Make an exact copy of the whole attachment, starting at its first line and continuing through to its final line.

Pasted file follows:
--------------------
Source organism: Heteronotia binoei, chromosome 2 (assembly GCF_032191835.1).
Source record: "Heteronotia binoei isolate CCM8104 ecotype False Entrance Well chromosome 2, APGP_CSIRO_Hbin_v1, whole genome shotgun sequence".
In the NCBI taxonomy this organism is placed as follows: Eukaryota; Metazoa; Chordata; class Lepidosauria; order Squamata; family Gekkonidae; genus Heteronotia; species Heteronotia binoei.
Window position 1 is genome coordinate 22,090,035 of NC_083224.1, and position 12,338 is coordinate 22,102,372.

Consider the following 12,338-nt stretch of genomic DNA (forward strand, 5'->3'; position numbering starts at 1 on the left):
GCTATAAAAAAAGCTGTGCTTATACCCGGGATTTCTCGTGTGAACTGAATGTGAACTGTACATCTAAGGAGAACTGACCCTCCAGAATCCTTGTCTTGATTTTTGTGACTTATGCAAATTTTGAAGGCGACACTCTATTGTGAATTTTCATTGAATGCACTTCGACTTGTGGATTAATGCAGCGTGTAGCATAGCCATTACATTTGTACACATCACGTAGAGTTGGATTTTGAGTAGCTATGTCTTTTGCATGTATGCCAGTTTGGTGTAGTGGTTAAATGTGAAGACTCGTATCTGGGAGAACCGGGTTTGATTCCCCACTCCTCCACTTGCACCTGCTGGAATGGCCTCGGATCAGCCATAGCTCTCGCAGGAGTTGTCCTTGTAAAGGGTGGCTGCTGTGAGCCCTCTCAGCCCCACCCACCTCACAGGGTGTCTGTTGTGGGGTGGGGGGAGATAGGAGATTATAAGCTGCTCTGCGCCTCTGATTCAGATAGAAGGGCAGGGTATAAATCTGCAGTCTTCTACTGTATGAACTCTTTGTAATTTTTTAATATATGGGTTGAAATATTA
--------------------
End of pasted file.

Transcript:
Source organism: Heteronotia binoei, chromosome 2 (assembly GCF_032191835.1).
Source record: "Heteronotia binoei isolate CCM8104 ecotype False Entrance Well chromosome 2, APGP_CSIRO_Hbin_v1, whole genome shotgun sequence".
In the NCBI taxonomy this organism is placed as follows: Eukaryota; Metazoa; Chordata; class Lepidosauria; order Squamata; family Gekkonidae; genus Heteronotia; species Heteronotia binoei.
Window position 1 is genome coordinate 22,090,035 of NC_083224.1, and position 12,338 is coordinate 22,102,372.

Consider the following 12,338-nt stretch of genomic DNA (forward strand, 5'->3'; position numbering starts at 1 on the left):
GCTATAAAAAAAGCTGTGCTTATACCCGGGATTTCTCGTGTGAACTGAATGTGAACTGTACATCTAAGGAGAACTGACCCTCCAGAATCCTTGTCTTGATTTTTGTGACTTATGCAAATTTTGAAGGCGACACTCTATTGTGAATTTTCATTGAATGCACTTCGACTTGTGGATTAATGCAGCGTGTAGCATAGCCATTACATTTGTACACATCACGTAGAGTTGGATTTTGAGTAGCTATGTCTTTTGCATGTATGCCAGTTTGGTGTAGTGGTTAAATGTGAAGACTCGTATCTGGGAGAACCGGGTTTGATTCCCCACTCCTCCACTTGCACCTGCTGGAATGGCCTCGGATCAGCCATAGCTCTCGCAGGAGTTGTCCTTGTAAAGGGTGGCTGCTGTGAGCCCTCTCAGCCCCACCCACCTCACAGGGTGTCTGTTGTGGGGTGGGGGGAGATAGGAGATTATAAGCTGCTCTGCGCCTCTGATTCAGATAGAAGGGCAGGGTATAAATCTGCAGTCTTCTACTGTATGAACTCTTTGTAATTTTTTAATATATGGGTTGAAATATTA